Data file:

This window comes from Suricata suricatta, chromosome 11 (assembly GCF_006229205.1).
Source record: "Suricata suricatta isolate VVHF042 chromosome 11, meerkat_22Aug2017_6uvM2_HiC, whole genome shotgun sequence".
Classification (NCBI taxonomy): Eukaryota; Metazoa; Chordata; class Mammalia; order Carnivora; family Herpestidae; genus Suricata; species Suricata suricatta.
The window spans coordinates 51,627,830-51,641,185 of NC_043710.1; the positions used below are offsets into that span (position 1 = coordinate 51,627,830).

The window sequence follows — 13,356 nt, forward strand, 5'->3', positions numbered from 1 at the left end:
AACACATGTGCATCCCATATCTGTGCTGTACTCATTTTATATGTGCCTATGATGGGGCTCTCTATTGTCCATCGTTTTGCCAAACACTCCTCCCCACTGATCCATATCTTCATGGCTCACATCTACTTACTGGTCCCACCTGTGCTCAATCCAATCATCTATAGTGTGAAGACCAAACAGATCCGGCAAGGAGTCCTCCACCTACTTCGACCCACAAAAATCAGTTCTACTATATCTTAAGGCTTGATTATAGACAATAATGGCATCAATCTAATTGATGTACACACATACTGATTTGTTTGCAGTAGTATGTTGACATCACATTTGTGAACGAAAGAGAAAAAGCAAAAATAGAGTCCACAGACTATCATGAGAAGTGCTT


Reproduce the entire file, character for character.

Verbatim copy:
This window comes from Suricata suricatta, chromosome 11 (assembly GCF_006229205.1).
Source record: "Suricata suricatta isolate VVHF042 chromosome 11, meerkat_22Aug2017_6uvM2_HiC, whole genome shotgun sequence".
Classification (NCBI taxonomy): Eukaryota; Metazoa; Chordata; class Mammalia; order Carnivora; family Herpestidae; genus Suricata; species Suricata suricatta.
The window spans coordinates 51,627,830-51,641,185 of NC_043710.1; the positions used below are offsets into that span (position 1 = coordinate 51,627,830).

The window sequence follows — 13,356 nt, forward strand, 5'->3', positions numbered from 1 at the left end:
AACACATGTGCATCCCATATCTGTGCTGTACTCATTTTATATGTGCCTATGATGGGGCTCTCTATTGTCCATCGTTTTGCCAAACACTCCTCCCCACTGATCCATATCTTCATGGCTCACATCTACTTACTGGTCCCACCTGTGCTCAATCCAATCATCTATAGTGTGAAGACCAAACAGATCCGGCAAGGAGTCCTCCACCTACTTCGACCCACAAAAATCAGTTCTACTATATCTTAAGGCTTGATTATAGACAATAATGGCATCAATCTAATTGATGTACACACATACTGATTTGTTTGCAGTAGTATGTTGACATCACATTTGTGAACGAAAGAGAAAAAGCAAAAATAGAGTCCACAGACTATCATGAGAAGTGCTT